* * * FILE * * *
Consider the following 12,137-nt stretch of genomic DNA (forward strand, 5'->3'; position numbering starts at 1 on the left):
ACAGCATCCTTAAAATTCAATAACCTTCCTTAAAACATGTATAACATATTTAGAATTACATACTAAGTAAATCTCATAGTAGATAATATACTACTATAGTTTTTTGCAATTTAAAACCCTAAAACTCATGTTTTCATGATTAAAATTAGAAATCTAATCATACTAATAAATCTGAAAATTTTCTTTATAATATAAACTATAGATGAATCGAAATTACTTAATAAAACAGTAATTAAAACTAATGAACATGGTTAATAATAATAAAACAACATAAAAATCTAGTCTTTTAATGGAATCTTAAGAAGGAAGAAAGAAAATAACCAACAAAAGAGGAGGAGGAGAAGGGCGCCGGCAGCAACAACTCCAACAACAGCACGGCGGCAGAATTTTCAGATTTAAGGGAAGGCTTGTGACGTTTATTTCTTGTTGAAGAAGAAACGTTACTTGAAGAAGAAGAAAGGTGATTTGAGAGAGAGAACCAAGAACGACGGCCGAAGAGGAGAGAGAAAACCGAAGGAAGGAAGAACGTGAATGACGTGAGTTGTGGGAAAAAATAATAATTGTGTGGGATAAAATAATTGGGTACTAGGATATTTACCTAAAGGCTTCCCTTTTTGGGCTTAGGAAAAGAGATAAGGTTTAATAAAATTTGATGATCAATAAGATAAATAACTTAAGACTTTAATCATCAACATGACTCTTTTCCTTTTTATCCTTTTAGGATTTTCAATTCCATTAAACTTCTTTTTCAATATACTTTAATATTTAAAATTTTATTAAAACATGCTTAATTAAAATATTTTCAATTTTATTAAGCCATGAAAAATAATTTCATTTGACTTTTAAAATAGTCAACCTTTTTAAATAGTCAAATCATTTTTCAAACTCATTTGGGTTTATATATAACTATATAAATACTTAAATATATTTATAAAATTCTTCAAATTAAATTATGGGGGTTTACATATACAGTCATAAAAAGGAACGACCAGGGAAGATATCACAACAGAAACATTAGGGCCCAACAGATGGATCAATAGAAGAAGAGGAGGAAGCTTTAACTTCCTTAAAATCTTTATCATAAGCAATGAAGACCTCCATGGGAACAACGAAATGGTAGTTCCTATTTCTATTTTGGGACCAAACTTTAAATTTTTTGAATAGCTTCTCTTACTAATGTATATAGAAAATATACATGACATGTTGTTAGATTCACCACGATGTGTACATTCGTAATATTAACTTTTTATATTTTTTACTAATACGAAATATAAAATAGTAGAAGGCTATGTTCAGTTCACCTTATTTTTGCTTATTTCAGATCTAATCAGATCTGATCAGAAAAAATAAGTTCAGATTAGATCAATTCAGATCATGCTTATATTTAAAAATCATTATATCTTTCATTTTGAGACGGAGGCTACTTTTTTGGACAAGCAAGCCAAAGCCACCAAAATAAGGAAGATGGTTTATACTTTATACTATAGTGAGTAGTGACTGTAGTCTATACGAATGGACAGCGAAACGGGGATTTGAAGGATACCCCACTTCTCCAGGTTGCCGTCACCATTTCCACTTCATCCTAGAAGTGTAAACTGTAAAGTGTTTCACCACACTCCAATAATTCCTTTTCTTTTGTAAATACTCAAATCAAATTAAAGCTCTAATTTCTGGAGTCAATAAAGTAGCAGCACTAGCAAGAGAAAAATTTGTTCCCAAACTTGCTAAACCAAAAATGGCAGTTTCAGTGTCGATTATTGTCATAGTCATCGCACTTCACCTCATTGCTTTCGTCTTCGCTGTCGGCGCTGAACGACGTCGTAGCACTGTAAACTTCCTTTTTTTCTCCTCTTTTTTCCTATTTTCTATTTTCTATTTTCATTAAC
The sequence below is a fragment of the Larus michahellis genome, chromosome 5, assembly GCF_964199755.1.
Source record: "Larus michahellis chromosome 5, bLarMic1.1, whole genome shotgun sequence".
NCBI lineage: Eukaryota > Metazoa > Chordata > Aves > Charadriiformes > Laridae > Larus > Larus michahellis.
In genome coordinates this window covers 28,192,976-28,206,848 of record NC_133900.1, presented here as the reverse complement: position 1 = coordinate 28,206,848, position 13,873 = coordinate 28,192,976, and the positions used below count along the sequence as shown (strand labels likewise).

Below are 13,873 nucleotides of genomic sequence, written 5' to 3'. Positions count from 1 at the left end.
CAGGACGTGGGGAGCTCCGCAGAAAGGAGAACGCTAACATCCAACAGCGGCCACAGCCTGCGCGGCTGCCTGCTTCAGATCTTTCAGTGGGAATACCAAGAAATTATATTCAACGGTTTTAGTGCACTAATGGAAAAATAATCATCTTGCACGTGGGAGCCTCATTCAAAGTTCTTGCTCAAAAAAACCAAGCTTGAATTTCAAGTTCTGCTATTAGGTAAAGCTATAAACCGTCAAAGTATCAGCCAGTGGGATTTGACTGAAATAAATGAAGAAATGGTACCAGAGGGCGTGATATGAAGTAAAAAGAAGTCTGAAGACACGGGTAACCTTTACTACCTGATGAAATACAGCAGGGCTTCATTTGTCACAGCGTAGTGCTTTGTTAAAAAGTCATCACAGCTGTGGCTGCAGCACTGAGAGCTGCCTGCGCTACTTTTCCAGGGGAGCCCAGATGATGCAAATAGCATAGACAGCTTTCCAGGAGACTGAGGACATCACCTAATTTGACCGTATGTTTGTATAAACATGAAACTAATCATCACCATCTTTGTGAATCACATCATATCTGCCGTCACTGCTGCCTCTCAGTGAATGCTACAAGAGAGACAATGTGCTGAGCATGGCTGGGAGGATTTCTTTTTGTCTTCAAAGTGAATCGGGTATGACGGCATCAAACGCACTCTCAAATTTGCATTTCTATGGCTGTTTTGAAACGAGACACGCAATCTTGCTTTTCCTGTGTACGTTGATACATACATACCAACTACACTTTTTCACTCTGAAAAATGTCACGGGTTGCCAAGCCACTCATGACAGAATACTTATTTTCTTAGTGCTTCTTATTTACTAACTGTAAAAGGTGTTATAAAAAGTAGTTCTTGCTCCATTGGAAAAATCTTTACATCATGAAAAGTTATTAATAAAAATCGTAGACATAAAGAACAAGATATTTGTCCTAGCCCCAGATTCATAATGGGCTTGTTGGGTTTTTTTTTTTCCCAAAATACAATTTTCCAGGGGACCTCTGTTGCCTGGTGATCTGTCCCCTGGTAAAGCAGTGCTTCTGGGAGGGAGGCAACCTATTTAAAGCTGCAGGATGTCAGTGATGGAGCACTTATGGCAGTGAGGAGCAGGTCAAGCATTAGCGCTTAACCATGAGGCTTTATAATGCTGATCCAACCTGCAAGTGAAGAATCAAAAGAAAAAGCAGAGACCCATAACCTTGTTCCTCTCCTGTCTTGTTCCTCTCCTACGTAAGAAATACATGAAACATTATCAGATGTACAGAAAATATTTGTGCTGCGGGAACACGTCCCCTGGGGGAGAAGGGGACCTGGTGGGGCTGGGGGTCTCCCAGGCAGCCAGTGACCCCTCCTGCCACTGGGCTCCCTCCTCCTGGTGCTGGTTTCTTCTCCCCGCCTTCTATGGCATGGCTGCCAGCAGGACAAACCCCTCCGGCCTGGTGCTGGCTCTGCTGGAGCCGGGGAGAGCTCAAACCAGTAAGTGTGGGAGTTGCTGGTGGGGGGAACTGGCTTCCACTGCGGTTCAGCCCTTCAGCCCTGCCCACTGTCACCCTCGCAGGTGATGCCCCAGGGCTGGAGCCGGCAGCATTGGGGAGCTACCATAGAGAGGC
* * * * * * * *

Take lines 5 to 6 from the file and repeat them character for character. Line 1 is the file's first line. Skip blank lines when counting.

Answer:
NCBI lineage: Eukaryota > Metazoa > Chordata > Aves > Charadriiformes > Laridae > Larus > Larus michahellis.
In genome coordinates this window covers 28,192,976-28,206,848 of record NC_133900.1, presented here as the reverse complement: position 1 = coordinate 28,206,848, position 13,873 = coordinate 28,192,976, and the positions used below count along the sequence as shown (strand labels likewise).